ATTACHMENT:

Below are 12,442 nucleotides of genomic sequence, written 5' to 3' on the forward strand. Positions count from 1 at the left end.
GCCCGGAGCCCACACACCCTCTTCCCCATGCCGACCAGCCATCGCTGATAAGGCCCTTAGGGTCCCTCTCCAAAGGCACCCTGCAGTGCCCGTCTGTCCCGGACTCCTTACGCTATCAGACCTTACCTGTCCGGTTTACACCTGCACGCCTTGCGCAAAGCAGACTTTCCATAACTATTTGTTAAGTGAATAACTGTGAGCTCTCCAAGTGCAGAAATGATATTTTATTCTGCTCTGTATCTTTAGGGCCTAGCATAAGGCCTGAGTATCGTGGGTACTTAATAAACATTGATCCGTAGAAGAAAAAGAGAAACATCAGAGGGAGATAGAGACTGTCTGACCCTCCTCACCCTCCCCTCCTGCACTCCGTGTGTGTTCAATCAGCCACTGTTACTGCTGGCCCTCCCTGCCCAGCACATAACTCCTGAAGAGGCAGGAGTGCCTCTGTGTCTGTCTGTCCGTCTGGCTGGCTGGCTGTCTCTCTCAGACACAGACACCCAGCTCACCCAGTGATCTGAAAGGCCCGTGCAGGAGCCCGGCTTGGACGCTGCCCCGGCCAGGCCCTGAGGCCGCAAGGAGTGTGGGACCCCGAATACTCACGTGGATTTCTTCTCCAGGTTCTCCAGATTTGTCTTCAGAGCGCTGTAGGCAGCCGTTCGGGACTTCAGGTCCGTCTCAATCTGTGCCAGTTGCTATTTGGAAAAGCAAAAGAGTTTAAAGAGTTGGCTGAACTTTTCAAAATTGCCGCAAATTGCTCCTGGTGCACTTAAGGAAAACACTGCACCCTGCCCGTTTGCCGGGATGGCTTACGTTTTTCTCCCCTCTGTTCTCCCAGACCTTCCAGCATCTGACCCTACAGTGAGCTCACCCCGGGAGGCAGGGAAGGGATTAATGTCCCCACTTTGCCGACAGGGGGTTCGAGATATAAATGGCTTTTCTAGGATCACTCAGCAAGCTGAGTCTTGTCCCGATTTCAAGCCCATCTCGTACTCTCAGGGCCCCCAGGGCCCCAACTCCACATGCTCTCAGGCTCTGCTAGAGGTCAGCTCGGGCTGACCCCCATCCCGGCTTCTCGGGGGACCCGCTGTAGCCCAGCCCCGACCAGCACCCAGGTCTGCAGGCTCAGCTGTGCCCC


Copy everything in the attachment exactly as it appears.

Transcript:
Below are 12,442 nucleotides of genomic sequence, written 5' to 3' on the forward strand. Positions count from 1 at the left end.
GCCCGGAGCCCACACACCCTCTTCCCCATGCCGACCAGCCATCGCTGATAAGGCCCTTAGGGTCCCTCTCCAAAGGCACCCTGCAGTGCCCGTCTGTCCCGGACTCCTTACGCTATCAGACCTTACCTGTCCGGTTTACACCTGCACGCCTTGCGCAAAGCAGACTTTCCATAACTATTTGTTAAGTGAATAACTGTGAGCTCTCCAAGTGCAGAAATGATATTTTATTCTGCTCTGTATCTTTAGGGCCTAGCATAAGGCCTGAGTATCGTGGGTACTTAATAAACATTGATCCGTAGAAGAAAAAGAGAAACATCAGAGGGAGATAGAGACTGTCTGACCCTCCTCACCCTCCCCTCCTGCACTCCGTGTGTGTTCAATCAGCCACTGTTACTGCTGGCCCTCCCTGCCCAGCACATAACTCCTGAAGAGGCAGGAGTGCCTCTGTGTCTGTCTGTCCGTCTGGCTGGCTGGCTGTCTCTCTCAGACACAGACACCCAGCTCACCCAGTGATCTGAAAGGCCCGTGCAGGAGCCCGGCTTGGACGCTGCCCCGGCCAGGCCCTGAGGCCGCAAGGAGTGTGGGACCCCGAATACTCACGTGGATTTCTTCTCCAGGTTCTCCAGATTTGTCTTCAGAGCGCTGTAGGCAGCCGTTCGGGACTTCAGGTCCGTCTCAATCTGTGCCAGTTGCTATTTGGAAAAGCAAAAGAGTTTAAAGAGTTGGCTGAACTTTTCAAAATTGCCGCAAATTGCTCCTGGTGCACTTAAGGAAAACACTGCACCCTGCCCGTTTGCCGGGATGGCTTACGTTTTTCTCCCCTCTGTTCTCCCAGACCTTCCAGCATCTGACCCTACAGTGAGCTCACCCCGGGAGGCAGGGAAGGGATTAATGTCCCCACTTTGCCGACAGGGGGTTCGAGATATAAATGGCTTTTCTAGGATCACTCAGCAAGCTGAGTCTTGTCCCGATTTCAAGCCCATCTCGTACTCTCAGGGCCCCCAGGGCCCCAACTCCACATGCTCTCAGGCTCTGCTAGAGGTCAGCTCGGGCTGACCCCCATCCCGGCTTCTCGGGGGACCCGCTGTAGCCCAGCCCCGACCAGCACCCAGGTCTGCAGGCTCAGCTGTGCCCC